inappropriate language

A Little Salt Can Season Your Writing

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Here we go again – another first Wednesday and time for posting for the Insecure Writer’s InsecureWritersSupportGroupSupport Group, http://alexjcavanaugh.blogspot.co.uk/p/the-insecure-writers-support-group.html, a blog devoted to addressing issues that bedevil all of us as writers.  My offering this month is related to the problem of the use of profanity and other ‘salty’ language in what we write.

A reader, after  reviewing one of my mystery novels, wrote that she liked that I ‘didn’t use a lot of profanity’ in my stories. I was happy to get the review, but felt a bit guilty, because that reader was only partly right.

My stories, even the mystery series, which is set in Washington, DC, and is populated by the people who live in some of the city’s less salubrious neighborhoods, are not laced with curse words. But, because I’m writing about people who in fact frequently use some rather salty language, for the sake of realism and authenticity, there will be some language on the page that’s not fit for polite company. The same is true of my Buffalo Soldier series; historical novels about the famous African-American soldiers of the Ninth U.S. Calvary on the western frontier after the Civil War.

Now, I’d like as many people as possible to read and enjoy my work, so I tend to use profanity only sparingly. Now and then, one of my characters will let fly an f-bomb, or, because of the racial dynamics of the U.S., during the frontier days as well as today, will use or be targeted with the N-word. I do this, though, only when it is part of the action or motivation of a scene, or if it’s how that specific character would likely speak in real life. No one expects a drunken cowboy or a modern-day drug dealer to speak like a choir boy. Actually, some of the choir boys I’ve known in my life occasionally need their mouths washed out with soap. But, I don’t have a character use such profanity for page after page, or every time he or she speaks – yes, folks, the ladies curse too. I do it when a character of situation is introduced, to set the scene; and, maybe once or twice to reinforce it in the reader’s mind – but, in a 40,000 to 60,000 word story, I might only do that five or ten times.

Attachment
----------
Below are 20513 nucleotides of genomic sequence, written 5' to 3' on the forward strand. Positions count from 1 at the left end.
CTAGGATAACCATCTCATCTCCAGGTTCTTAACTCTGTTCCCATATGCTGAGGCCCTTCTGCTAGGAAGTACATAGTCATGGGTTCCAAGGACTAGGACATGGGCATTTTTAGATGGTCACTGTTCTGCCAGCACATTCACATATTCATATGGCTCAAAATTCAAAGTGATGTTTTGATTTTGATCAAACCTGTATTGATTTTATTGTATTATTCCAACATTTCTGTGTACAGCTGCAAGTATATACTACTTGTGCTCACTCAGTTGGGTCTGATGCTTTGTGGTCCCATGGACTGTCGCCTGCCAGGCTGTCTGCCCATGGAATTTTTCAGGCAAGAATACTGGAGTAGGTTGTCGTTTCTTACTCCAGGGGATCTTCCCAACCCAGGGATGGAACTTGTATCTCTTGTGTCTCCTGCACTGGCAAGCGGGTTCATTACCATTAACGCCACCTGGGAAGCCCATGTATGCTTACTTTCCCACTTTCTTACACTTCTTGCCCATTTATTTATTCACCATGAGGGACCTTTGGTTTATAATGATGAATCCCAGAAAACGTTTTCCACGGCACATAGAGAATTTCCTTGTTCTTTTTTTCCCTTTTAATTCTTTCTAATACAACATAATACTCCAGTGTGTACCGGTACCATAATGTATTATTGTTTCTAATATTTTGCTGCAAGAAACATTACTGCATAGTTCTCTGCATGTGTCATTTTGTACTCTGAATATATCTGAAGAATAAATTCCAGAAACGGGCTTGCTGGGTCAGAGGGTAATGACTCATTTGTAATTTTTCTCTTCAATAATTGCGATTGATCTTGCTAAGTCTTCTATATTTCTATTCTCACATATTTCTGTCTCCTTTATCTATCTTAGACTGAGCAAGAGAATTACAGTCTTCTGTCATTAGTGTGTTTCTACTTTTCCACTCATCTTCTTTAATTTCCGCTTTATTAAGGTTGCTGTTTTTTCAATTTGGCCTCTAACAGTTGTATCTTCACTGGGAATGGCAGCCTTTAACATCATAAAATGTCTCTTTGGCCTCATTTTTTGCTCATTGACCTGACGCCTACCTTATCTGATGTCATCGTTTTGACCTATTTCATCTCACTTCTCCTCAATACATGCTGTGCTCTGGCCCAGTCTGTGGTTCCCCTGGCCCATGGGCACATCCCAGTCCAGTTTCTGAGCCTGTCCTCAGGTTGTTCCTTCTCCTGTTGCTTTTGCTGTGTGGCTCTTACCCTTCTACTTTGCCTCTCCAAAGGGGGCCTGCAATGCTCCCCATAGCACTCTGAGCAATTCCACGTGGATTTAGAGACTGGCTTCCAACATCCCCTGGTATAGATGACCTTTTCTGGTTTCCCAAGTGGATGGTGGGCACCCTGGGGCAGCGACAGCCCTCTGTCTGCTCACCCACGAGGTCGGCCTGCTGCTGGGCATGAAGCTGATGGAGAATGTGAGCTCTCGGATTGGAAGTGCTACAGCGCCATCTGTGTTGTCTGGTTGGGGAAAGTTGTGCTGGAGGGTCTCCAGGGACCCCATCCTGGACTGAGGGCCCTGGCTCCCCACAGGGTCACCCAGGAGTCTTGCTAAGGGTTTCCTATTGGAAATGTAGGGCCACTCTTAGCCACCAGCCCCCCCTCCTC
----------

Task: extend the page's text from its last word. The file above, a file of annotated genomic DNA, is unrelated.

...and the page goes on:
So, it might be missed by someone who dislikes that kind of language. Much as it might be missed, or ignored, in real life by the same person. I’d like to think, though, that the character is painted vividly in the reader’s mind, though, by that judicious sprinkling of salt, and that readers appreciate not having it spray-painted all over the pages – like being slapped constantly while you’re trying to concentrate; not a pleasant feeling.

My method is not for everyone. Some writers are quite comfortable with profanity on almost every page – and, some can pull it off. I’m not, and I think most of the people who read my stuff feel much the same. I don’t talk like a saint. I spent 20 years in the military, and during that time I learned some pretty colorful words and phrases. On occasion, when I’m truly provoked, some of them pop out. But, I don’t do it that often, so that when I do let fly, people take notice. Same thing in my fiction – when a bit of profanity appears on the page, people (I hope) take notice. My objective has been achieved. They know what kind of person that character is, or what the situation is turning into, and don’t have to be reminded again in most cases.

Just a thought in case you have ever wrestled with this problem.